PROBLEM: A number of months ago I discovered that my 86 Ford Full-size would hesitate/buck after about 10-15 minutes when the engine was at operating temperature. It would idle smooth and run fine until it hit 2000-2500 rpms...cruising speed.
So after reading many threads, I decided that the truck needed a tune-up. So I replaced cap and rotor with MSD, plugs, plug wires (Ford 9 mm) and even decided to go with a higher performing coil (Accel Supercoil). I also did the Seafoam thing (see my write up). It ran smoother but I would still get the hesitation/bucking.
BACK TO THE DRAWING BOARD: Started reading more threads on TPS, IAC and MAP. Decided to clean the IAC...someone on here had a great write up...search if your are interested. No change..smoother idle though!
DIAGNOSIS: Decided it must be TPS...yeah I know...look for codes. This time I did not have too! See below if you even suspect you have a TPS issue. There is a voltage test you can perform to determine if the TPS is within normal oerating ranges.
First you will need to locate the TPS and plug. The TPS is located on the end of the throttle shaft on the throttle body (TB). By monitoring the output voltge from the TPS, the PCM can determine fuel delivery based on the throttle valve angle. A broken or loose TPS can casue intermittent bursts of fuel from the injector and/or an unstable idle. Any problems with the TPS will throw codes 23, 53 or 63 for the two digit system or 122 through 125 for the three digit code system.
TO CHECK THE TPS: Turn the ignition to ON (engine not running) and install the probes of the volt-meter into the ground wire (black) and the signal wire (green) on the backside of the electrical connector. This process is called BACKPROBING. Turn your key to the on position (the engine need not be running to perform this test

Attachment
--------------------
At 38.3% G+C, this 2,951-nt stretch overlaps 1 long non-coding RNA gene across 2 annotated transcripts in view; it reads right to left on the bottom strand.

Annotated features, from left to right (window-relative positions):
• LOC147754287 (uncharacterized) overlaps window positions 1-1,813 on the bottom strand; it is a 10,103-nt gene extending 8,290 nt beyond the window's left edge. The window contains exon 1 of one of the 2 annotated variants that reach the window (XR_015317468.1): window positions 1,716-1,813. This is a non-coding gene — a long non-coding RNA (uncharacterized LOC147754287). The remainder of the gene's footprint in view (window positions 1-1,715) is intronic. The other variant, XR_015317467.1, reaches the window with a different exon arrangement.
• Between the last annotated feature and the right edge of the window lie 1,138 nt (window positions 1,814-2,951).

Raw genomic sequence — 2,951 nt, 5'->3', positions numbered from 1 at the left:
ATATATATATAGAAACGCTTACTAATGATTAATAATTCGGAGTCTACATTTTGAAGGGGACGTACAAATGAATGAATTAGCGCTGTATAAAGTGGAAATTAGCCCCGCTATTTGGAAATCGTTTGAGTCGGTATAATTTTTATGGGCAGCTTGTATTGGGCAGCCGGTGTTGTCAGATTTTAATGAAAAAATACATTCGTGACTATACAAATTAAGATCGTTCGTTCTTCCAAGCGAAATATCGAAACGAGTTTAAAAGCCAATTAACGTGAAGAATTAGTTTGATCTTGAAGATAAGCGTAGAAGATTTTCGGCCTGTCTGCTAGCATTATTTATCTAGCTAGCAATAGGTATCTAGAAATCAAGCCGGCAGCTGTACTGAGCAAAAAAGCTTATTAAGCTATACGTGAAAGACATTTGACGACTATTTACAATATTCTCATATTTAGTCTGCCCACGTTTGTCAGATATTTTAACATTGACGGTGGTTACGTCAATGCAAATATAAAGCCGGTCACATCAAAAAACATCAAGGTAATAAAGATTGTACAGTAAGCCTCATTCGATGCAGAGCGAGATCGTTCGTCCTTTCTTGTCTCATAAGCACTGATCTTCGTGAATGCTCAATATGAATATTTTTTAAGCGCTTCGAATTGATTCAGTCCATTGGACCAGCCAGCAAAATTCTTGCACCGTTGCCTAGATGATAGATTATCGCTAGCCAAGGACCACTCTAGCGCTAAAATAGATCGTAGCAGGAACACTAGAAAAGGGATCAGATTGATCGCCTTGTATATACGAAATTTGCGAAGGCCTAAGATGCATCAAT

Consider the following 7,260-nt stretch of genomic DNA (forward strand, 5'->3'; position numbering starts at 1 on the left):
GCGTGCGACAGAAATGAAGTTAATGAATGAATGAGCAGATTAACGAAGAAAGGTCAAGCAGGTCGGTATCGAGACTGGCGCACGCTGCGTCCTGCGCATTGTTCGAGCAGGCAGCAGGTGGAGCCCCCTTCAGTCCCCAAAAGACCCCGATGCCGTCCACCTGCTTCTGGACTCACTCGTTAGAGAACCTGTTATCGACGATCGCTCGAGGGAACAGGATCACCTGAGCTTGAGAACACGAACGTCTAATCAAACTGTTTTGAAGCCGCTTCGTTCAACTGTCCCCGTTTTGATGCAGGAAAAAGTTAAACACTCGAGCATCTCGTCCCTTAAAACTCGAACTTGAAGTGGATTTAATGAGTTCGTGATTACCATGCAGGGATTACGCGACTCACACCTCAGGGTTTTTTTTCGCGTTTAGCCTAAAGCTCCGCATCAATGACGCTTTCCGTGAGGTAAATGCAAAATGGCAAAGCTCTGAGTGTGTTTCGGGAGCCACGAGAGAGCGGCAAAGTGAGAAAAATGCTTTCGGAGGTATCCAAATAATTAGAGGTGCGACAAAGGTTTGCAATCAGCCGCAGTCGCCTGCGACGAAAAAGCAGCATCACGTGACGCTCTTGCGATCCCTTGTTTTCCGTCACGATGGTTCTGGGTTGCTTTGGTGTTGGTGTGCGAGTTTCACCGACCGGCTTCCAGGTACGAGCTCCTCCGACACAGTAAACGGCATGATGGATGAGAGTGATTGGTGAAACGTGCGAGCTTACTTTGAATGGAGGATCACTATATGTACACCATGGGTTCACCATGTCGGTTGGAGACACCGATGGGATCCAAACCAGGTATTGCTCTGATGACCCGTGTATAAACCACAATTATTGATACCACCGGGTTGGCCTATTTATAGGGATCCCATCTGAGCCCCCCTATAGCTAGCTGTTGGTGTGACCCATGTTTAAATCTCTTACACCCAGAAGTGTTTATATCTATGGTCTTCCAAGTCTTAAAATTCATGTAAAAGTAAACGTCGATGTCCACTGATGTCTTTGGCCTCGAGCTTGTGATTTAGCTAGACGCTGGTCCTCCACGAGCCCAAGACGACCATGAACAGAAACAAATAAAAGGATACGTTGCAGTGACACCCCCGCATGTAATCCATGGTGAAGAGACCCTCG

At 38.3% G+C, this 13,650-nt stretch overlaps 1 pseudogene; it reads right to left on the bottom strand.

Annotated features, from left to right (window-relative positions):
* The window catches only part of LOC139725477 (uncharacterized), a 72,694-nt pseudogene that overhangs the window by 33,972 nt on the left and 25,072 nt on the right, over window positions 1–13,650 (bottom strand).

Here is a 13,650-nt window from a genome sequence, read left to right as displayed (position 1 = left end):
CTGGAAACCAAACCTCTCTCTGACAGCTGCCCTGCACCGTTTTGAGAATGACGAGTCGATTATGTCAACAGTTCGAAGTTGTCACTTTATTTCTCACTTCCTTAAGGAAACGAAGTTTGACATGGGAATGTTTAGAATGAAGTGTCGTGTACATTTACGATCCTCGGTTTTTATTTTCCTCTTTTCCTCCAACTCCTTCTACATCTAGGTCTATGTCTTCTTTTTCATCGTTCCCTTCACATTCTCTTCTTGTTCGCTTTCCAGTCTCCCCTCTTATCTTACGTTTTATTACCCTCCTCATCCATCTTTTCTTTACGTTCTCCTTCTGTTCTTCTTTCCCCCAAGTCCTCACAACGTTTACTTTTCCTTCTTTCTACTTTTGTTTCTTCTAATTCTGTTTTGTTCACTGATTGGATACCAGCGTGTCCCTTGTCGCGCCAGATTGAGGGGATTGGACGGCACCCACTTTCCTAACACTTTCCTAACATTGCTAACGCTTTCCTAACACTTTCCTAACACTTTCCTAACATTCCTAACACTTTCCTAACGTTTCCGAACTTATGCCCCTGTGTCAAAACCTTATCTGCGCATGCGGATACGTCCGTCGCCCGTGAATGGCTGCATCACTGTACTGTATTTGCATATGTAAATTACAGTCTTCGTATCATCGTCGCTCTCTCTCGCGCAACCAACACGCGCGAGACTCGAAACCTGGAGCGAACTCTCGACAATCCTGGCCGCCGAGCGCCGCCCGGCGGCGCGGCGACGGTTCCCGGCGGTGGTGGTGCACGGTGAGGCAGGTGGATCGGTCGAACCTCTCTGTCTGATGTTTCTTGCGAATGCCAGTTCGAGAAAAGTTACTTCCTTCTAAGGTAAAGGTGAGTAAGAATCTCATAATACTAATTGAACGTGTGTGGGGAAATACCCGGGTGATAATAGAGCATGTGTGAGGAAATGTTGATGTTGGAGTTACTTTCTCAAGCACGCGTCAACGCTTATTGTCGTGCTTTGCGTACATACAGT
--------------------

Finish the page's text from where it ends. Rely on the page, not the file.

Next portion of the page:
). Your meter should read 0.50-1.0 volts at idle. FYI...because the black probe kept on sliping out of the back of the plug I grounded it to the battery, which works just fine aso.
Rotate the throttle to the full-open position and the sensor should increase voltage to 4.0-5.0 volts. The maximum voltage I got was 1.85 volts. So I was for sure this must be the problem. Many have said that if you do not get a steady increase in voltage, this also is a sign of a bad TPS.
THROTTLE BODY REMOVAL: In most case you will need to remove the TB to get to the TPS. First remove intake hoses and the throttle cable assembly.
The bolts that hold the throttle assembly (located on top of the intake) are 1/2"
Next disconnect IAC plug, coolant hoses and vacuum lines. Remove the four bolts holding the TB to the intake. These bolts are 3/8".
This is the bottom of the TB where the TPS is located
While you have this apart...check the intake and TB for crud build-up
Mine was looking pretty nasty. Get some of this, a toothbrush and a rag and start cleaning it out:
CLEAN TB AND INTAKE:
Here is the new sensor to be installed...normal pracie was $54.99 my cost was $34.50, comes with a life-time warranty. While I was at it I decided to pick up a NEW Haynes manual. By the time it was all said and done I got the sensor and manual for original price of the sensor...christmas has come early!
INSTALL: Prior to removing the TPS, remove the negative battery cable. Some truck years will require that you scribe a mark across the sensor and the TB to ensure that the new sensor is installed in the same exact location. I was not sure about my truck so I did it anyway.
Remove the two phillips head screws and remove the sensor.
New sensor should be positioned the same as the old...wiring harness pointed away from the IAC. Engage the tanges of the sensor with the throttle shaft blade, then rotate it clockwise to align the reference marks before installing the screws.
Reinstall the TB in reverse order. Make sure you hook vac lines, coolant lines and sensor wires up.
FordFuelInjection.com has a great article on TPS. Please link to Fireguy's site for more information. Hopefully I have not left anything out. I'm sure you will let me know if I did! Good luck!